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Ἦθος ἀνθρώπῳ δαίμων -> A man's character is his fate
Heraclitus, fr. B 119 Diels

English > Greek (Woodhouse)

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P. and V. πούς, ὁ.

step: P. and V. βάσις, ἡ (Plato but rare P.), V. ἔμβασις, ἡ.

measure: P. πούς, ὁ.

In scansion: Ar. and P. πούς, ὁ.

base, lowest part: P. and V. κρηπίς, ἡ (Plato), βάθρον, τό (Xen.), βάσις, ἡ (Plato), P. ἔδαφος, τό.

foundation: P. θεμέλιος, ὁ, P. and V. πυθμήν, ὁ, V. ῥίζα, ἡ.

foot of a hill: P. κράσπεδα, τά (Xen.).

at the fool of, prep.: P. and V. ὑπό (dat.).

at the fool of Mount Gerania: P. ὑπὸ τῷ ὅρει τῇ Γερανίᾳ (Thuc. 4, 70).

at the foot, adv.: V. νέρθεν (Eur., Bacchae 752), ἔνερθεν.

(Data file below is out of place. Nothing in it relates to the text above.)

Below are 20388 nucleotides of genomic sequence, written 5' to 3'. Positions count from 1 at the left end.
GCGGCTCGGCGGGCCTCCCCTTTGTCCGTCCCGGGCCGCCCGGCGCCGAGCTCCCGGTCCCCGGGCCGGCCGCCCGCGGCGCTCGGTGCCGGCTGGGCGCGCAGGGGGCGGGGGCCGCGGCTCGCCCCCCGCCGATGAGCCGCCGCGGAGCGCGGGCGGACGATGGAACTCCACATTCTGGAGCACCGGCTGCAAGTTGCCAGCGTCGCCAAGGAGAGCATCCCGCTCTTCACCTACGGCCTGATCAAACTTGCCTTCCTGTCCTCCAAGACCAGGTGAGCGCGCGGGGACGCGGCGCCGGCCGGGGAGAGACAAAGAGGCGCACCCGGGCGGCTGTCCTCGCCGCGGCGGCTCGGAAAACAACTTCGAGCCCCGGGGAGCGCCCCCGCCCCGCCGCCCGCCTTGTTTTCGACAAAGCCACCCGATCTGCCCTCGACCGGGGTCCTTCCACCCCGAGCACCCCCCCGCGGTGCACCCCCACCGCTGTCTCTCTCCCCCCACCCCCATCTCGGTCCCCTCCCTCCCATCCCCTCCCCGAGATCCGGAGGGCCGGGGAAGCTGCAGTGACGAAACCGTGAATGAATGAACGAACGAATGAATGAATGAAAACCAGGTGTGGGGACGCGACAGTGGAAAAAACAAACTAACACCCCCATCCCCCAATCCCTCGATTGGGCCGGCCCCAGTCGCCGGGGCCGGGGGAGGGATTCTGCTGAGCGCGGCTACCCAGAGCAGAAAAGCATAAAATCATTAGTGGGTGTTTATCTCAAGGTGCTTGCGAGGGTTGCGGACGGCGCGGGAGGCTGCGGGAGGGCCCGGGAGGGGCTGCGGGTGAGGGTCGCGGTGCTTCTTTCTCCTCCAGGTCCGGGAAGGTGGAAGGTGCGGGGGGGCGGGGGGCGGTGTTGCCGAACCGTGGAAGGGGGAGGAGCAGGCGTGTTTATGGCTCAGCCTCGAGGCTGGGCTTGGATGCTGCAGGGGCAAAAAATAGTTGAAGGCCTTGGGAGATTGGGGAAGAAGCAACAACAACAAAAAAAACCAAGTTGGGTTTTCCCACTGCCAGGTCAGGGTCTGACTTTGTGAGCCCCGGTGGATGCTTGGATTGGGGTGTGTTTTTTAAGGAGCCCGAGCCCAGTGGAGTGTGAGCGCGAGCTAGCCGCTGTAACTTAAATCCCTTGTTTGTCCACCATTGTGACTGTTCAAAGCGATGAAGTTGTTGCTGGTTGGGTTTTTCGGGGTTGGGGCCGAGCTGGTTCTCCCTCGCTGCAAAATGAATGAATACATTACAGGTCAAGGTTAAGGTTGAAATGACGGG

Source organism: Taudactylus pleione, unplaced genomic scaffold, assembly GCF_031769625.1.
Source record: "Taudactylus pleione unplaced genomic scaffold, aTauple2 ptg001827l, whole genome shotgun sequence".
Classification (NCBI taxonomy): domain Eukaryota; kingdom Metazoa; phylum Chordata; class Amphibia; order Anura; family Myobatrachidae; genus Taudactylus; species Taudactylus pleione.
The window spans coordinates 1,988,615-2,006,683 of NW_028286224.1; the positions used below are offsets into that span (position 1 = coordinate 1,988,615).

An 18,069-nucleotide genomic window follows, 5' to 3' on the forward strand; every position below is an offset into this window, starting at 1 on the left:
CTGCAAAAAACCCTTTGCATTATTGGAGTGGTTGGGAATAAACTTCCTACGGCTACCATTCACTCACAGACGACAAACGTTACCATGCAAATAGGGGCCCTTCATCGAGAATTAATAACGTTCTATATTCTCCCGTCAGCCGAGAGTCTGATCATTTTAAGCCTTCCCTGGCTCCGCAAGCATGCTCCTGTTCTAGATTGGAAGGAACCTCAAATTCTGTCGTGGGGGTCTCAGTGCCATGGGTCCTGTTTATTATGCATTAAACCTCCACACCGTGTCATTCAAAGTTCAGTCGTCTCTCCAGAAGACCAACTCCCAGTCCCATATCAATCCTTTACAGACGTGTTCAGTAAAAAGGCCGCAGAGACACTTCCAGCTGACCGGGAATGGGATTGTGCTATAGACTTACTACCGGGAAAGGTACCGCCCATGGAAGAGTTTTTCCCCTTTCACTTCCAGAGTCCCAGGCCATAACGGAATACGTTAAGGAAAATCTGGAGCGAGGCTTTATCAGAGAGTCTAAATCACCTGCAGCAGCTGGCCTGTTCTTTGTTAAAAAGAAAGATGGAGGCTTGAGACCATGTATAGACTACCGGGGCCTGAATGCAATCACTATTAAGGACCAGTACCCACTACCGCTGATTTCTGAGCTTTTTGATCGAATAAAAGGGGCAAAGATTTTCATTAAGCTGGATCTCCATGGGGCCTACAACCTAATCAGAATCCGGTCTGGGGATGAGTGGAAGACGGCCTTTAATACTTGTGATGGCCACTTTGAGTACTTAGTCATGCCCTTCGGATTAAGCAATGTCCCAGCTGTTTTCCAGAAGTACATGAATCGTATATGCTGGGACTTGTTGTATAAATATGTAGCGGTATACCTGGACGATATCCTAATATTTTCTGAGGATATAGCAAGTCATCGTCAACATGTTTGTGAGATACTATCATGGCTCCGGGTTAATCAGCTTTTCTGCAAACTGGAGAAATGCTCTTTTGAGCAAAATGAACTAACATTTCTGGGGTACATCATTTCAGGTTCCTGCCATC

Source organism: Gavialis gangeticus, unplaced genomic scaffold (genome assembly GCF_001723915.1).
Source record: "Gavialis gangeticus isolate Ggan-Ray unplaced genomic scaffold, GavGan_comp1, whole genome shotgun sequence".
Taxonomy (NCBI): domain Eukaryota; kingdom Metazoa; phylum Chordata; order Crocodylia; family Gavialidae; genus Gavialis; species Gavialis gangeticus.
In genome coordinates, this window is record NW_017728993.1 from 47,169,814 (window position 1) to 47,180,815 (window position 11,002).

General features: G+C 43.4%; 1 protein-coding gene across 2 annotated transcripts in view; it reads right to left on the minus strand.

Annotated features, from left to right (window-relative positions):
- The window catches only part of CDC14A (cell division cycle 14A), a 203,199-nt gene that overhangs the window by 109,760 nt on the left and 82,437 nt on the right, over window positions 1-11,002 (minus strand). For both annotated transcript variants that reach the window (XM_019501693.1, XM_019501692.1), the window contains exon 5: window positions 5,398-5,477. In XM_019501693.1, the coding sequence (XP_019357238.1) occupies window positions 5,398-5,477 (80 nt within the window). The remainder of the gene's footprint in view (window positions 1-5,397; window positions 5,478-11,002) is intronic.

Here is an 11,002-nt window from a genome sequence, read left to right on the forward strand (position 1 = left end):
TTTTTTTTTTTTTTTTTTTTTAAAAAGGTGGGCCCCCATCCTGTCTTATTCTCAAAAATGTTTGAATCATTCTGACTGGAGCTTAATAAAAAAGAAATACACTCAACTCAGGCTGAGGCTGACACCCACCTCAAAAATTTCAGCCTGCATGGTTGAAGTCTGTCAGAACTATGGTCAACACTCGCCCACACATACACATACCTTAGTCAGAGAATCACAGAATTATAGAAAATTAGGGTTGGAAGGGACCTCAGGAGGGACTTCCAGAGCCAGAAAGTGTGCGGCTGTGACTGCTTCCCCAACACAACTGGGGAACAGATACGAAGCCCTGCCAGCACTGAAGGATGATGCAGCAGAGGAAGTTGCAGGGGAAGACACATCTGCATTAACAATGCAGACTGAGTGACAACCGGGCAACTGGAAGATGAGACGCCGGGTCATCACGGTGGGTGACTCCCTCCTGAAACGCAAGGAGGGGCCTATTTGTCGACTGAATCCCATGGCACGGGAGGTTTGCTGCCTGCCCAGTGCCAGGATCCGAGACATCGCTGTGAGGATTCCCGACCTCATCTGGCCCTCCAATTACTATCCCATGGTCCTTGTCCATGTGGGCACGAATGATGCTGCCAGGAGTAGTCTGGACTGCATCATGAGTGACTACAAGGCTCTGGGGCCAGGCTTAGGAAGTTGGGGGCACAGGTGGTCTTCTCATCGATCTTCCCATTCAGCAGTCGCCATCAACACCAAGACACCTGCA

foot (of a piece of furniture), subs.: Ar. and P. πούς, ὁ (Xen.).

on foot: P. πεζῇ, or use adj., P. and V. πεζός, agreeing with subject.

fight on foot, v.: Ar. and P. πεζομαχεῖν.

battle between foot-soldiers, subs.: P. πεζομαχία, ἡ.

spring to one's feet, v.: Ar. and P. ἀναπηδᾶν.

trample under foot: V. λὰξ πατεῖν (acc.); see trample.

set on foot: P. and V. καθιστάναι, προτιθέναι; see institute.

set foot on: P. and V. ἐπιβαίνειν (gen.), ἐμβαίνειν (P. εἰς, acc., V. acc., gen., or dat.), V. ἐπεμβαίνειν (acc., gen., or dat.), ἐμβατεύειν (acc. or gen.); see tread.

with bare feet, adj.: Ar. and P. ἀνυπόδητος, V. νηλίπους. ἀνάρβυλος (Eur., Fragment).

how many feet long? P. ποσάπους;

two feet long, adj.: P. δίπους.

three feet long: P. τρίπους.

ten feet long: Ar. δεκάπους.

a stool with silver feet: P. δίφρος ἀργυρόπους, ὁ (Dem. 741).